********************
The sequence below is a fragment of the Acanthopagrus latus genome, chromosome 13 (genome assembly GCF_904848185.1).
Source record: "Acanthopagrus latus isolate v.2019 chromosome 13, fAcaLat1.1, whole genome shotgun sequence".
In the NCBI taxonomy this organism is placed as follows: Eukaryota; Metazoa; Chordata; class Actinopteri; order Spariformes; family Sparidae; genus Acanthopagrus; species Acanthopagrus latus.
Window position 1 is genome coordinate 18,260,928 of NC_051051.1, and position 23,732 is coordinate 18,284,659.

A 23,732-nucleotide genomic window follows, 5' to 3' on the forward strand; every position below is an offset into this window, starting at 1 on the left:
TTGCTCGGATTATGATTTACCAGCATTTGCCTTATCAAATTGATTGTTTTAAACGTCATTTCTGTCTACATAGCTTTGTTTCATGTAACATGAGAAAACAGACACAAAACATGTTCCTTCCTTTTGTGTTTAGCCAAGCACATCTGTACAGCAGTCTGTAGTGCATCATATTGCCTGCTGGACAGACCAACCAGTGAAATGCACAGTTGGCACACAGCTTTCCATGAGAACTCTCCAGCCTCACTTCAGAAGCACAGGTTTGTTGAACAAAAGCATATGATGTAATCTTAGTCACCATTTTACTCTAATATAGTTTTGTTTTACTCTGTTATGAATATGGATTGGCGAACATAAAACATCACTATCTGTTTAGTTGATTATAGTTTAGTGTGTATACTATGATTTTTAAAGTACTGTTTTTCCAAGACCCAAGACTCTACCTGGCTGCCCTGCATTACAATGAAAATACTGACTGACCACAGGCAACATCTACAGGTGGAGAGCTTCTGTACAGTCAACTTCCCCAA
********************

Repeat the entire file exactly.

The sequence below is a fragment of the Acanthopagrus latus genome, chromosome 13 (genome assembly GCF_904848185.1).
Source record: "Acanthopagrus latus isolate v.2019 chromosome 13, fAcaLat1.1, whole genome shotgun sequence".
In the NCBI taxonomy this organism is placed as follows: Eukaryota; Metazoa; Chordata; class Actinopteri; order Spariformes; family Sparidae; genus Acanthopagrus; species Acanthopagrus latus.
Window position 1 is genome coordinate 18,260,928 of NC_051051.1, and position 23,732 is coordinate 18,284,659.

A 23,732-nucleotide genomic window follows, 5' to 3' on the forward strand; every position below is an offset into this window, starting at 1 on the left:
TTGCTCGGATTATGATTTACCAGCATTTGCCTTATCAAATTGATTGTTTTAAACGTCATTTCTGTCTACATAGCTTTGTTTCATGTAACATGAGAAAACAGACACAAAACATGTTCCTTCCTTTTGTGTTTAGCCAAGCACATCTGTACAGCAGTCTGTAGTGCATCATATTGCCTGCTGGACAGACCAACCAGTGAAATGCACAGTTGGCACACAGCTTTCCATGAGAACTCTCCAGCCTCACTTCAGAAGCACAGGTTTGTTGAACAAAAGCATATGATGTAATCTTAGTCACCATTTTACTCTAATATAGTTTTGTTTTACTCTGTTATGAATATGGATTGGCGAACATAAAACATCACTATCTGTTTAGTTGATTATAGTTTAGTGTGTATACTATGATTTTTAAAGTACTGTTTTTCCAAGACCCAAGACTCTACCTGGCTGCCCTGCATTACAATGAAAATACTGACTGACCACAGGCAACATCTACAGGTGGAGAGCTTCTGTACAGTCAACTTCCCCAA